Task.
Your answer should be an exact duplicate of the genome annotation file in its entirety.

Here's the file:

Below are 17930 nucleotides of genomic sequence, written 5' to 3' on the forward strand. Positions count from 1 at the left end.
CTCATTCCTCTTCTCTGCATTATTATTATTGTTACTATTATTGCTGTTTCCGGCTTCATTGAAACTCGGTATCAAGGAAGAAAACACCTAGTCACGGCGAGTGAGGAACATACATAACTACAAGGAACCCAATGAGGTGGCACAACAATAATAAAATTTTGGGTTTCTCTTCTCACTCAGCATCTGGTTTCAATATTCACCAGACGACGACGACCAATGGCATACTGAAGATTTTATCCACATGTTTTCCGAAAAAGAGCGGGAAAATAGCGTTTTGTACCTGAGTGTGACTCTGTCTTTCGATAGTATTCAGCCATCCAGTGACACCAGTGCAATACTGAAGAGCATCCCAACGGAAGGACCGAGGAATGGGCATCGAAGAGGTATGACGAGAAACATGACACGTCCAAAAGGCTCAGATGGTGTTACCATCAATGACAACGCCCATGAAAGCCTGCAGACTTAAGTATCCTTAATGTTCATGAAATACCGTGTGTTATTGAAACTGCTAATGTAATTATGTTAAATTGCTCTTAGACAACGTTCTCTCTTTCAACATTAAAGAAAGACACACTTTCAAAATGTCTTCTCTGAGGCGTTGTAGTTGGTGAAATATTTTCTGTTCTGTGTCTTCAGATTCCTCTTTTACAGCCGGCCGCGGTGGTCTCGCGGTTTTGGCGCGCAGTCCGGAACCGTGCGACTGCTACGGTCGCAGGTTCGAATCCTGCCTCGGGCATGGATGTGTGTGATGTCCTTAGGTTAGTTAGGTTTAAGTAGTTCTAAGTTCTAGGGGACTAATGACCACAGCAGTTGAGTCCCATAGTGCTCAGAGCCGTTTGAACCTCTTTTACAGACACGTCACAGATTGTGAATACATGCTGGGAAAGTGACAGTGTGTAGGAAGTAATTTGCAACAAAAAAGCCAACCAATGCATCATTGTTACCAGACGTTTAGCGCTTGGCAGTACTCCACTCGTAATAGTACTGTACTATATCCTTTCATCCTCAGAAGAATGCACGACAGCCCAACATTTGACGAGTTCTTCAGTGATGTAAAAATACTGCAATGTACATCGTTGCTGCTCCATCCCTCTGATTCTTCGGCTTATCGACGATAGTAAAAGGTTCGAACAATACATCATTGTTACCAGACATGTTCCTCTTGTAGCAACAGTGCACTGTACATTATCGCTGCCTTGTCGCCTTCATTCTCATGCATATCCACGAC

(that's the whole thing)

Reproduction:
Below are 17930 nucleotides of genomic sequence, written 5' to 3' on the forward strand. Positions count from 1 at the left end.
CTCATTCCTCTTCTCTGCATTATTATTATTGTTACTATTATTGCTGTTTCCGGCTTCATTGAAACTCGGTATCAAGGAAGAAAACACCTAGTCACGGCGAGTGAGGAACATACATAACTACAAGGAACCCAATGAGGTGGCACAACAATAATAAAATTTTGGGTTTCTCTTCTCACTCAGCATCTGGTTTCAATATTCACCAGACGACGACGACCAATGGCATACTGAAGATTTTATCCACATGTTTTCCGAAAAAGAGCGGGAAAATAGCGTTTTGTACCTGAGTGTGACTCTGTCTTTCGATAGTATTCAGCCATCCAGTGACACCAGTGCAATACTGAAGAGCATCCCAACGGAAGGACCGAGGAATGGGCATCGAAGAGGTATGACGAGAAACATGACACGTCCAAAAGGCTCAGATGGTGTTACCATCAATGACAACGCCCATGAAAGCCTGCAGACTTAAGTATCCTTAATGTTCATGAAATACCGTGTGTTATTGAAACTGCTAATGTAATTATGTTAAATTGCTCTTAGACAACGTTCTCTCTTTCAACATTAAAGAAAGACACACTTTCAAAATGTCTTCTCTGAGGCGTTGTAGTTGGTGAAATATTTTCTGTTCTGTGTCTTCAGATTCCTCTTTTACAGCCGGCCGCGGTGGTCTCGCGGTTTTGGCGCGCAGTCCGGAACCGTGCGACTGCTACGGTCGCAGGTTCGAATCCTGCCTCGGGCATGGATGTGTGTGATGTCCTTAGGTTAGTTAGGTTTAAGTAGTTCTAAGTTCTAGGGGACTAATGACCACAGCAGTTGAGTCCCATAGTGCTCAGAGCCGTTTGAACCTCTTTTACAGACACGTCACAGATTGTGAATACATGCTGGGAAAGTGACAGTGTGTAGGAAGTAATTTGCAACAAAAAAGCCAACCAATGCATCATTGTTACCAGACGTTTAGCGCTTGGCAGTACTCCACTCGTAATAGTACTGTACTATATCCTTTCATCCTCAGAAGAATGCACGACAGCCCAACATTTGACGAGTTCTTCAGTGATGTAAAAATACTGCAATGTACATCGTTGCTGCTCCATCCCTCTGATTCTTCGGCTTATCGACGATAGTAAAAGGTTCGAACAATACATCATTGTTACCAGACATGTTCCTCTTGTAGCAACAGTGCACTGTACATTATCGCTGCCTTGTCGCCTTCATTCTCATGCATATCCACGAC